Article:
CHICAGO, IL – SEPTEMBER 24: Alejandro Villanueva #78 of the Pittsburgh Steelers stands by himself in the tunnel for the national anthem prior to the game against the Chicago Bears at Soldier Field on September 24, 2017 in Chicago, Illinois. (Photo by Joe Robbins/Getty Images)

On Sunday, most of the NFL players in the news were those who decided to take a knee during the national anthem in protest of racial injustice in America. Pittsburgh Steelers offensive lineman Alejandro Villanueva is one of the few NFL players who made news by not kneeling.

While many NFL teams took the field during the playing of the anthem and then allowed those who wanted to kneel do so, the Steelers were among a handful of teams who stayed in the locker room during the song. Head coach Mike Tomlin said before the game that all of the players would do so, but Villanueva appeared in the tunnel by himself during the anthem and stood with his hand on his heart.

Villanueva, who played college football for Army, is a former Army Ranger who earned a Bronze Star and served three tours in Afghanistan.

While the argument over the protests is heated and only got louder on Sunday, those in support of standing during the anthem seem to have rallied around Villanueva in the form of buying his jersey. So much so, his No. 78 Steelers jersey became the No. 1-selling item on the NFL Store by midday Monday.

A spokesman for Fanatics, which runs the store, told ESPN that more Villanueva gear, which includes jerseys and t-shirts, has been ordered than of other NFL player. That pushed Tom Brady down to the No. 2 spot and given Brady’s recent comments disagreeing with Donald Trump, that might push the Patriots QB down a little bit more for a while.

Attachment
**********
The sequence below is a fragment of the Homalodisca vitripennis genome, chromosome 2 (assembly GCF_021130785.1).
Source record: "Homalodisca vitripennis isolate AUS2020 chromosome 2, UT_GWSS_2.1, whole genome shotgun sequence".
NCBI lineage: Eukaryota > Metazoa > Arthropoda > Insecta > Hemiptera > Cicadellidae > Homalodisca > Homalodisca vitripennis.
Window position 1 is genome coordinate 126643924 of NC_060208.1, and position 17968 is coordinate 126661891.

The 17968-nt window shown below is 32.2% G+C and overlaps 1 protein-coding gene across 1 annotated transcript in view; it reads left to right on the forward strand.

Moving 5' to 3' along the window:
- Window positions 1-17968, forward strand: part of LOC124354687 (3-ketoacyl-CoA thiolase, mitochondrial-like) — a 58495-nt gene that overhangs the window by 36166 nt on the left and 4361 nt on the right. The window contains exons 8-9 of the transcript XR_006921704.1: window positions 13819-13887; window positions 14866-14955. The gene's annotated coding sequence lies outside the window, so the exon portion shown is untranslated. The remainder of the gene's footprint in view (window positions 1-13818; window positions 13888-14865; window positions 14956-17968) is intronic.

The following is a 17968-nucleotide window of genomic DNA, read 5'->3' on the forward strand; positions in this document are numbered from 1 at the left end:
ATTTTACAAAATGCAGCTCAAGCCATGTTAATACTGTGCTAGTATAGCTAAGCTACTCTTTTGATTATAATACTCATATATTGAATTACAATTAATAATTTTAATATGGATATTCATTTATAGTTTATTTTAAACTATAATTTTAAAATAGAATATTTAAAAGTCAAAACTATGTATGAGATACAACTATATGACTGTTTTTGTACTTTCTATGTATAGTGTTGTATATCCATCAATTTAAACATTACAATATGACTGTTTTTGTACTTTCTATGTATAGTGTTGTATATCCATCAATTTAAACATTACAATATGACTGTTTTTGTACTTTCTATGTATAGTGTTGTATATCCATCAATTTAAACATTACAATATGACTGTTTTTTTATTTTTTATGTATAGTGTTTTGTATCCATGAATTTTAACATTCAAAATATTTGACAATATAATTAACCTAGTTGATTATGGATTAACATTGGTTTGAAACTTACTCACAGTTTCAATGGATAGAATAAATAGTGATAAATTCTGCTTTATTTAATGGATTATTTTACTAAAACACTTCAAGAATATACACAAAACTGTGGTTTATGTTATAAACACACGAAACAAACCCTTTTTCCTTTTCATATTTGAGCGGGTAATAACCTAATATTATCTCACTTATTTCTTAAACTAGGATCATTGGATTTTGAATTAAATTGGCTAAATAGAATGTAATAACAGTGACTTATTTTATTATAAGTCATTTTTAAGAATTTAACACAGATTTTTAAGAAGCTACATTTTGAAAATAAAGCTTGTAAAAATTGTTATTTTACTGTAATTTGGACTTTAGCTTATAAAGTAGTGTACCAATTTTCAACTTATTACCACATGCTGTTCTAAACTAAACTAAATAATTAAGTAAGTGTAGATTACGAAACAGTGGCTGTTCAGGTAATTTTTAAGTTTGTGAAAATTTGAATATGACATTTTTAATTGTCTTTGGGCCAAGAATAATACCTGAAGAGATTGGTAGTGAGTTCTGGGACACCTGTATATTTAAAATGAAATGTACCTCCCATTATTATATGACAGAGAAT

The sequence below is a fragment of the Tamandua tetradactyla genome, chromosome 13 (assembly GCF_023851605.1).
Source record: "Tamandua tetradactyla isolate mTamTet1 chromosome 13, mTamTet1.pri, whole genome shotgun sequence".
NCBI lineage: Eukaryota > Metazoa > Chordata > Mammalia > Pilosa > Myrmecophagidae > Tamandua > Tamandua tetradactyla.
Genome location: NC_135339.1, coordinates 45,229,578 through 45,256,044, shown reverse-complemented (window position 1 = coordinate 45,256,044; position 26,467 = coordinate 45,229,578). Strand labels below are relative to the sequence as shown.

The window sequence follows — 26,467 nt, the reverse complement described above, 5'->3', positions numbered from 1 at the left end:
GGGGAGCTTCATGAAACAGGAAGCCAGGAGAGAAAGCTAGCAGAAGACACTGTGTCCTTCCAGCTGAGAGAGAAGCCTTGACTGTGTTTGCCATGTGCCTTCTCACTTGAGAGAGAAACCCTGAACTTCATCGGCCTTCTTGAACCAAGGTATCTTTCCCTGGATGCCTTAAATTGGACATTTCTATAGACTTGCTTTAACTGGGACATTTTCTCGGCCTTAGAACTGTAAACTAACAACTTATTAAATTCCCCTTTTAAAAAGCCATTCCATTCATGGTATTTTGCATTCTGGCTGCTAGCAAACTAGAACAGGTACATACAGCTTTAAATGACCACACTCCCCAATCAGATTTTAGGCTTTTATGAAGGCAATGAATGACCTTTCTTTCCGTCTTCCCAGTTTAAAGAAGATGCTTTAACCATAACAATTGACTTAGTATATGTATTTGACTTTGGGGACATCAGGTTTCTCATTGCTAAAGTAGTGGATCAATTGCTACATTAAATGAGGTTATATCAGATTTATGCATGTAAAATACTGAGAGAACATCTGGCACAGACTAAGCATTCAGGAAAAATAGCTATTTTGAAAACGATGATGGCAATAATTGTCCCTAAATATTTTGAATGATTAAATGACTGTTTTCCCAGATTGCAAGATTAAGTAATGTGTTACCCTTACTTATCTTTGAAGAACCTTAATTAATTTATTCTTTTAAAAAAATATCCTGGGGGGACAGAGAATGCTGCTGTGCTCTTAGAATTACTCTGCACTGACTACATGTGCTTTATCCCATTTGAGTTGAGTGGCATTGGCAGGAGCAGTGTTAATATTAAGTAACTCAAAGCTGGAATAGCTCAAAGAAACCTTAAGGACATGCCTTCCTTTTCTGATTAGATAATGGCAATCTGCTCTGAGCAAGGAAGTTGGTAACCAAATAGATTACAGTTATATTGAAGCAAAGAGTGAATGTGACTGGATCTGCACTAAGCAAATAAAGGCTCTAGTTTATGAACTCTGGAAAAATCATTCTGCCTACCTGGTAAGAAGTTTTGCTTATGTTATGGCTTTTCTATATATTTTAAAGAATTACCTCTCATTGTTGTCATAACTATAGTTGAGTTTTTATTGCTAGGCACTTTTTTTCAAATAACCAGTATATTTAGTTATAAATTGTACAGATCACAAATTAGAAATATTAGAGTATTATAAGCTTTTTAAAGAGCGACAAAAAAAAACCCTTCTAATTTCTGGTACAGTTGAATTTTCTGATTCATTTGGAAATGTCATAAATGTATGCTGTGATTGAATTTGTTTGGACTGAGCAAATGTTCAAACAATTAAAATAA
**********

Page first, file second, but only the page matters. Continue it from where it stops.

Villanueva’s feelings about the protests and anthem are well-known. Last year when Colin Kaepernick started kneeling, the lineman said, “I don’t know if the most effective way is to sit down during the national anthem with a country that’s providing you freedom, providing you $16 million a year … when there are black minorities that are dying in Iraq and Afghanistan for less than $20,000 a year.”

No word yet on how things might play out between Villanueva and his teammates and coaches, but it’s clear that he’s got a lot of new fans out there supporting him. Expect to see a few more No. 78s in the crowd next time the Steelers take the field.


About Sean Keeley

Along with writing for Awful Announcing and The Comeback, Sean is the Editorial Strategy Director for Comeback Media. Previously, he created the Syracuse blog Troy Nunes Is An Absolute Magician and wrote 'How To Grow An Orange: The Right Way to Brainwash Your Child Into Rooting for Syracuse.' He has also written non-Syracuse-related things for SB Nation, Curbed, and other outlets. He currently lives in Seattle where he is complaining about bagels. Send tips/comments/complaints to